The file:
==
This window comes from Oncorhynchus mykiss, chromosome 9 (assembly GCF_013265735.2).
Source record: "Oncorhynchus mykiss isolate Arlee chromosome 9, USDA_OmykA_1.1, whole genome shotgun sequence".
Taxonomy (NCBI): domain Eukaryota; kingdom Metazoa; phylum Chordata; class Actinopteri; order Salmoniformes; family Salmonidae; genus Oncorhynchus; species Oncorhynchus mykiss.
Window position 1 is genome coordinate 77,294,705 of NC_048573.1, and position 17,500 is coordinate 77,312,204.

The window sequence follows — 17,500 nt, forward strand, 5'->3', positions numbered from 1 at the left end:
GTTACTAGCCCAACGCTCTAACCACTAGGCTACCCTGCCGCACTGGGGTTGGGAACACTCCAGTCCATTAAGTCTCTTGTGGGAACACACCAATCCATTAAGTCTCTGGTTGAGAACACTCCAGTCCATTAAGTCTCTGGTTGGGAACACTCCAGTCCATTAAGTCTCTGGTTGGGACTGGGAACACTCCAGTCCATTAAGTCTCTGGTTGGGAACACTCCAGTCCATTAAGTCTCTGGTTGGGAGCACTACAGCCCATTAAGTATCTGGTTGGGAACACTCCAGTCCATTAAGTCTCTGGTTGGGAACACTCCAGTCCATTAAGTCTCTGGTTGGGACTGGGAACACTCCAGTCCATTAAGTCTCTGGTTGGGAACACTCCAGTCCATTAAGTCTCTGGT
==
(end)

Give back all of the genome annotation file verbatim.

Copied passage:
This window comes from Oncorhynchus mykiss, chromosome 9 (assembly GCF_013265735.2).
Source record: "Oncorhynchus mykiss isolate Arlee chromosome 9, USDA_OmykA_1.1, whole genome shotgun sequence".
Taxonomy (NCBI): domain Eukaryota; kingdom Metazoa; phylum Chordata; class Actinopteri; order Salmoniformes; family Salmonidae; genus Oncorhynchus; species Oncorhynchus mykiss.
Window position 1 is genome coordinate 77,294,705 of NC_048573.1, and position 17,500 is coordinate 77,312,204.

The window sequence follows — 17,500 nt, forward strand, 5'->3', positions numbered from 1 at the left end:
GTTACTAGCCCAACGCTCTAACCACTAGGCTACCCTGCCGCACTGGGGTTGGGAACACTCCAGTCCATTAAGTCTCTTGTGGGAACACACCAATCCATTAAGTCTCTGGTTGAGAACACTCCAGTCCATTAAGTCTCTGGTTGGGAACACTCCAGTCCATTAAGTCTCTGGTTGGGACTGGGAACACTCCAGTCCATTAAGTCTCTGGTTGGGAACACTCCAGTCCATTAAGTCTCTGGTTGGGAGCACTACAGCCCATTAAGTATCTGGTTGGGAACACTCCAGTCCATTAAGTCTCTGGTTGGGAACACTCCAGTCCATTAAGTCTCTGGTTGGGACTGGGAACACTCCAGTCCATTAAGTCTCTGGTTGGGAACACTCCAGTCCATTAAGTCTCTGGT